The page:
Amnesty International

In Michigan City, Ind., authorities executed D.H. Fleenor, 48, for killing his parents-in-law in 1982. Bill and Nyla Harlow were shot at their home after attending a church service with Fleenor and his wife. Harlow survived, but Fleenor shot him again before fleeing to Tennessee with his wife and the 3 children.

Fleenor shunned attempts to save his life during the last few months and skipped his own clemency hearing 2 weeks ago, reportedly telling one clemency board member that he was guilty and to show him "no mercy." Moments before his death, however, he declared: "I am not guilty." Fleenor had been on death row for 15 years for the 1982 murders of his parents-in-law, Bill and Nyla Harlow of Madison, Ind.

U.S. District Judge David F. Hamilton on Tuesday rejected a bid to prevent the execution. Hamilton said in his ruling he lacked jurisdiction to decide the appeal lawyers from the Midwest Center for Justice filed without Fleenor's consent. The petition asked Hamilton to stay the execution, appoint a psychiatrist to examine Fleenor and conduct a hearing to determine whether he's mentally competent.

The lawyers also asked to be granted next-friend status, which would allow them to appeal Fleenor's sentence on his behalf. But Hamilton said the lawyers had not provided sufficient proof of Fleenor's insanity to justify a new look at the issue.

Under the law, Fleenor was presumed sane, and there was no professional opinion to the contrary. A substantial volume of communications between Fleenor and the prison staff showed that Fleenor knew he was about to be executed and why, the judge wrote. The Indiana Supreme Court rejected a similar petition Monday.

Sources: Associated Press, Michigan City News-Dispatch & Rick Halperin


What are you doing Wednesday night?

By Laura Antkowiak - Notre Dame Viewpoint & Observer

December 7, 1999

Where will you be on Wednesday night, after your last day of classes? I imagine quite a few of you have big plans to hit the local drinking establishments, or perhaps Turtle Creek and College Park and/or maybe you will just sit around playing Nintendo.

But one man, Mr. D.H. Fleenor, will be at the maximum security prison in Michigan City, getting his last shave and a hair cut and preparing to die at the hands of the state of Indiana. Somewhere he has family and friends, even concerned students and citizens, who may have written to him or visited him while on death row.

They will be anxiously praying that at the last second, Governor Frank O'Bannon will put a hold in Mr. Fleenor's execution. Especially when it is politically unpopular to be "soft on crime," it is admittedly difficult to stir up enthusiastic and widespread opposition to the death penalty. Even among citizens and public figures who are ardently opposed to abortion, one finds many just as committed to capital punishment. One can justify the defenseless little baby much more easily than the murderer.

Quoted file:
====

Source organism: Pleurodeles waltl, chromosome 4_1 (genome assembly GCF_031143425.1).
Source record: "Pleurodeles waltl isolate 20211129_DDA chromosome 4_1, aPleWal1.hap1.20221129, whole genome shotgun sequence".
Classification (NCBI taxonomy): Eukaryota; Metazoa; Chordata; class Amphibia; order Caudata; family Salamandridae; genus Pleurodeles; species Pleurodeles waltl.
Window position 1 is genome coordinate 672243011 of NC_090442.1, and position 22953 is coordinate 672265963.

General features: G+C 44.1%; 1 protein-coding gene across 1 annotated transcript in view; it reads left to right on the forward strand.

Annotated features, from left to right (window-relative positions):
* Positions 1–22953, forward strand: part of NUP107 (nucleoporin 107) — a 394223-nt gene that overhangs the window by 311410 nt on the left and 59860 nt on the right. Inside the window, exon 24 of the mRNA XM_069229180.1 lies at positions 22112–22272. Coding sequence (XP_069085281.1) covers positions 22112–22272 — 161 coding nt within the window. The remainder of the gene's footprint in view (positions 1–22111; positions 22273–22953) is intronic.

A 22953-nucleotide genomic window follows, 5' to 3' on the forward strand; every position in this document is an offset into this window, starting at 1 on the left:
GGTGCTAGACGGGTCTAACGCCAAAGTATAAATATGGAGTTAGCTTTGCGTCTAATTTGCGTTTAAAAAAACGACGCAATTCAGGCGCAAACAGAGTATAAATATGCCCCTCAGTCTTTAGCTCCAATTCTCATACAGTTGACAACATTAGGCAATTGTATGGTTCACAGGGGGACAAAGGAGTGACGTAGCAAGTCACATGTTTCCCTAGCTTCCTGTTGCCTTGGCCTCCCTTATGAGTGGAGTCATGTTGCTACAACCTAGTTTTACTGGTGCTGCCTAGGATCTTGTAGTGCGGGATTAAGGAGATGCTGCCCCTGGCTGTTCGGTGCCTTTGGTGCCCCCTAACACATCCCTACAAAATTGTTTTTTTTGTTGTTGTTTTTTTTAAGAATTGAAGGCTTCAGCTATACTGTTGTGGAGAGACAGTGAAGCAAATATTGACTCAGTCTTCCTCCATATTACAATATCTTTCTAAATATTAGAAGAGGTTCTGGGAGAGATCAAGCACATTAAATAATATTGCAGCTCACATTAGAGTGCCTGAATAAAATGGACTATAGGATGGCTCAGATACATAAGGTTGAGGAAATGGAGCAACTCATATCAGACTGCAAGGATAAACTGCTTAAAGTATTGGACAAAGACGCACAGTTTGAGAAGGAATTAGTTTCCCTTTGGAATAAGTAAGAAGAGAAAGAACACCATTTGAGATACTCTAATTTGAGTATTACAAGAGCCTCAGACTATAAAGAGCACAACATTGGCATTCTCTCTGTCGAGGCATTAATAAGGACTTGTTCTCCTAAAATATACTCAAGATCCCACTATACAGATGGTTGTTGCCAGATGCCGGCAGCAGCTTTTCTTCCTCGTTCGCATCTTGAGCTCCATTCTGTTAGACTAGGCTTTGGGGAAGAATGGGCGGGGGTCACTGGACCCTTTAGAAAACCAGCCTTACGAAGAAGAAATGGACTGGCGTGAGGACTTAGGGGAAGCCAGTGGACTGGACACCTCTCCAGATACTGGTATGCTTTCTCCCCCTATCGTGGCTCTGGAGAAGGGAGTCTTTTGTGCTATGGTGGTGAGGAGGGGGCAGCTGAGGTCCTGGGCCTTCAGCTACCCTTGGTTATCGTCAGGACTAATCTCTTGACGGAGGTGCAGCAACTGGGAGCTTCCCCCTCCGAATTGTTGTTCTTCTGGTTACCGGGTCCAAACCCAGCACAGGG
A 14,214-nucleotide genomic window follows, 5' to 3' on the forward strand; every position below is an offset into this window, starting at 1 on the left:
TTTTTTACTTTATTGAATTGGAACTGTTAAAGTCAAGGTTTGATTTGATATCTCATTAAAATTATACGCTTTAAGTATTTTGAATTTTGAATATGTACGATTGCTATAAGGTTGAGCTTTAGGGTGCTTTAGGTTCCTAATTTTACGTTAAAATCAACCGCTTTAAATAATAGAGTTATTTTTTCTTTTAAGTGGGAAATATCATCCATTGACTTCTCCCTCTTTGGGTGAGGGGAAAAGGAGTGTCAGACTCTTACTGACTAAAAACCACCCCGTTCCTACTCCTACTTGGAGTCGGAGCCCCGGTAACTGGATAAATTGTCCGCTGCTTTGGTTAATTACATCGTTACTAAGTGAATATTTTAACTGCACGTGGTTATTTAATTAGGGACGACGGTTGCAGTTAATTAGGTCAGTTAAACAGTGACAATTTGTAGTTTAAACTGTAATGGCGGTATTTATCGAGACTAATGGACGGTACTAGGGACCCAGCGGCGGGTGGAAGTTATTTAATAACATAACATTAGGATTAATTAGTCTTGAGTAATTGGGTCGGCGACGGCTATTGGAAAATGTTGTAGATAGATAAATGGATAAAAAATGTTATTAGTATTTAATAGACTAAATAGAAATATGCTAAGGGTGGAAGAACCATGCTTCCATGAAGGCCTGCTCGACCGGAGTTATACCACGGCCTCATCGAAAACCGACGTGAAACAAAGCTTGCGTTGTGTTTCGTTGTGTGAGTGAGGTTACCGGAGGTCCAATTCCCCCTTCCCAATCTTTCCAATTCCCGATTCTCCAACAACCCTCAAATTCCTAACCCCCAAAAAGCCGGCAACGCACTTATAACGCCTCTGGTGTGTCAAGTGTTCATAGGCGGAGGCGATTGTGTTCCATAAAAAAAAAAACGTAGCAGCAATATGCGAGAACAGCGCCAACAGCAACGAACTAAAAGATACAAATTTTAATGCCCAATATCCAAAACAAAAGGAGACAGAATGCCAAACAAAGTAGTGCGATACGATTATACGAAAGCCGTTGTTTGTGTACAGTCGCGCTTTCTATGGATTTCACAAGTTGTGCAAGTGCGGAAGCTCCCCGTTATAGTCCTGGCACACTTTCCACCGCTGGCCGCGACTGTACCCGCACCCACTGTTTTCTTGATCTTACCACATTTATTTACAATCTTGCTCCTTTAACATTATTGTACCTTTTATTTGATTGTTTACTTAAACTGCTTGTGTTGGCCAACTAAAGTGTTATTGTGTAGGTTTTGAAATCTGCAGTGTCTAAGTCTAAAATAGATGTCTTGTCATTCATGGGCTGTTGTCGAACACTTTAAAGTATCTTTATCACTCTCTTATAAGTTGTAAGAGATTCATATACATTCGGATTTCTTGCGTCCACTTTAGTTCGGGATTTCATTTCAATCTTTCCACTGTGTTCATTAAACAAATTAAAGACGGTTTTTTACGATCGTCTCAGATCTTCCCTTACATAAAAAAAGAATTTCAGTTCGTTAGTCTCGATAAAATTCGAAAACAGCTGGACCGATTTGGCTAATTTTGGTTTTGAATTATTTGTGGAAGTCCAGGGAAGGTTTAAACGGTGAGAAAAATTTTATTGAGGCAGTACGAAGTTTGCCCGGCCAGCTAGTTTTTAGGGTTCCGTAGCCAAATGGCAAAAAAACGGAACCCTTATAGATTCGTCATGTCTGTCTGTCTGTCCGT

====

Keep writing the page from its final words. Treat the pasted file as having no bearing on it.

D.H. Fleenor killed two people. He is mentally retarded and has abused alcohol. He and his wife sought help for his habits just days before the murders occurred, but treatment was denied. A recent Indiana law bars the death penalty for the mentally retarded, but this will not affect Mr. Fleenor, who was sentenced before the law's passage. These circumstances do not change the fact the D.H. Fleenor committed murder, and that murder is wrong, but they should challenge us to think about how our society uses the death penalty.

We can express opposition from several perspectives. Death is final and irreversible. The death penalty is expensive, and when considering the legal costs involved, it is more expensive than holding someone in prison for life. Do you want your tax dollars supporting this act? If you support the death penalty because you think the perpetrator of a heinous crime should suffer, consider this: several years ago, Maryland executed a man named John Thanos.

Shortly before his death, Thanos remarked that death was a better punishment than sitting in a cell watching "Oprah" for the rest of his life. So why not let him watch "Oprah?" And if you define this as suffering but aren't so inclined to it, why not let him "live with his guilt" and give him a chance to think about it? Why not give him a chance to use the prison libraries or chaplains and make something meaningful out of his life, or to turn himself back to God?

We start treading on sensitive ground when we consider the loved ones of victims. If someone killed one of my family members, would I want him to suffer? Would I want him dead, so he could never kill again? Absolutely. As an instinct, I don't think that can be helped. But remember the movie "Dead Man Walking" and how one parent changed his mind on capital punishment?

What is remarkable "but not unusual" in Mr. Fleenor's case is that both the daughter and the granddaughter of Mr. and Mrs. Harlow, the murder victims, testified that they opposed the death penalty, and that the dead couple would also not wish its imposition.

Indiana's lawyers, nevertheless, did what they are paid to do, and the state will get its revenge on Mr. Fleenor in the wee hours of Thursday morning unless, by some miracle, we can make it stop. So is D.H. Fleenor being put to death in order to alleviate the sufferings of the victims' family, or because they want assurance he can never hurt them again? Clearly not. First the Harlows were dragged through 15 years of trials and appeals. Now this death may add to their anguish.

In these cases the aggressor and the supreme judge is the state. Does something strike you as wrong about this? Another thought: nations and states used to execute with the guillotine, by hanging or by burning at the stake. Once great public spectacles, we now call them barbaric. Just because most execution in the U.S. is now carried out by lethal injection or the electric chair, just because it is a little more sanitary and is kept within the walls of a high security prison, is execution any less wrong?